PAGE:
Nomiya loves Yamada. Yamada loves Mayama. Mayama loves Rika. Rika has a history with Hanamoto-sensei. Hanamoto’s cousin Hagu has just moved into town. Takemoto loves Hagu. Hagu loves Morita. Morita loves money. Welcome to Honey and Clover.
Although a love story at first glance, Hachimitsu to Kurobaa—Hachikuro for short—is both more and less than such a simple description. Taking place in an art college attended by the main characters, the series is less soap-opera than its romantic-flow chart would suggest and more poignant than simple relationship issues. Primarily narrated from the perspective of Yuuta Takemoto, a peacemaking underachiever who lives in an apartment complex with Takumi Mayama and Shinobu Morita, Hachikuro is a story about the transition from childhood to adulthood and all of the everyday issues that come with it. Though centering somewhat around a love triangle between Takemoto, Morita, and prodigy artist Hagumi Hanamoto, not once does the series break into the cynical, darker mind of jealousy and cheating and truly centers around the friendships these characters make and how they rely on each other to make it through life.
Perhaps the most notable thing about the series is its dime turns between romantic drama and perfect comic timing primarily at the hands of Morita (voiced by Yuji Ueda of Love Hina fame), though the snark of Mayama (voiced by Tomokazu Sugita of The Melancholy of Haruhi Suzumiya) and deadpan victimization of Takemoto (voiced by Sayonara, Zetsubou Sensei’s Hiroshi Kamiya) is not far behind. Much like Ouran High School Host Club, the show’s self-deprecating humor serves to bring the audience’s guard down before hitting them with the deeper, emotional heart of the show. Unlike Ouran, the points about love, careers, and the general difficulties of life are a little more apparent and identifiable with the average person in any given school setting, though sneakily, unlike the high school themed shows like Azumanga Daioh or Haruhi, none of the show actually takes place inside a classroom.
Part of the show’s charm can also be attributed to the animation. Befitting a show centering around an art college and a girl that paints as such, the show has a washed color feeling that evokes watercolor paintings and chalk outlining. Animation is fluid and renderings hardly change episode to episode, unlike many other shows. Indeed, the look of the show feels as if the character of Hagu might in fact be painting it out of her memories gone by, while Takemoto stands off nearby and narrates.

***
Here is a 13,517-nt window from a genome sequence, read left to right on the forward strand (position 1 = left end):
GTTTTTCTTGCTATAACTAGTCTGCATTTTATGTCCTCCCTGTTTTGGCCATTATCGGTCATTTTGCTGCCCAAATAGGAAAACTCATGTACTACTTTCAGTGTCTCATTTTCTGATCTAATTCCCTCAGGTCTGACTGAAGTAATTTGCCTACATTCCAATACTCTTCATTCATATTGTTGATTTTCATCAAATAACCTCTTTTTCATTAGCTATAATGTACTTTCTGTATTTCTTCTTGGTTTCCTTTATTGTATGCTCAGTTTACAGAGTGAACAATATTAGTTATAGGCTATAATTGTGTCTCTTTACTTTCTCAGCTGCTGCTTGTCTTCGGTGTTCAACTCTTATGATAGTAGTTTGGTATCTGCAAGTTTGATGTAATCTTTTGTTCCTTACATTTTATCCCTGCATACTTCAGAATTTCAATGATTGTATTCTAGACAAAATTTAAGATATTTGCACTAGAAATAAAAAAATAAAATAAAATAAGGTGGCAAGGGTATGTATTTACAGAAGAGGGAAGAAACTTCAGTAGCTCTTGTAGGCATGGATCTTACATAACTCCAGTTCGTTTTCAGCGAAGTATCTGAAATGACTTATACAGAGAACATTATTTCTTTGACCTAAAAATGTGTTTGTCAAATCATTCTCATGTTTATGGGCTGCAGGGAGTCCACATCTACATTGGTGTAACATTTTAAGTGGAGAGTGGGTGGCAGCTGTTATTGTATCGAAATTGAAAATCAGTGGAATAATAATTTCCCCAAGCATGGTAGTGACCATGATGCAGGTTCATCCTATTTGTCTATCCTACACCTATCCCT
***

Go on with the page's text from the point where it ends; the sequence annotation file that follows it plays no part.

Music is another point; purposefully, the show has utilized the songs of the band Spitz and Shikao Suga, which were inspirational to original creator Chika Umino when creating the series. The background music surrounding the show often has a nostalgic, melancholy feel, extremely suitable for the mood of the show which often delves into the thoughts and memories of the characters.
The only real complaint about the show is its snail-like pace. Placated somewhat by the comedy turns, the first season has an emphasis on the “status quo” being maintained and nothing being resolved. As a show centered around romance, it takes main character Takemoto the entire twenty-four episodes to simply admit one thing, much less have anything happen. While this issue is attacked with vigor in the second season, first-time watchers may have an issue with the pacing.
Another complaint, albiet a belated one: the translation and quality check efforts made by the American licensors is sub-par. I had the extreme pleasure of watching this show prior to its licensing and localization, and have the misfortune of loving it enough to support its official release and purchasing it. To call the subtitles terrible would be an understatement. Characters inexplicably are using each other's given names when in Japanese they are not, and in some cases the editors made blatant errors in mixing up who they are referencing (one character shouts, "Shu!" in reference to Shuuji Hanamoto, but is supposed to say "Shinobu" Morita). They also keep the use of Takumi Nomiya's surname, possibly because his given name is identical to Takumi Mayama, his coworker. It is enough of a gaff to be seriously agitating when watching the DVDs.
Ultimately, however, the show is a great example of melodrama bereft of unconvincing angst, comedy with a dramatic payoff, and themes that are universally understood to any college student. While slow, the series is basically recommended to anybody and everybody, even beyond its josei adult-women target demographic.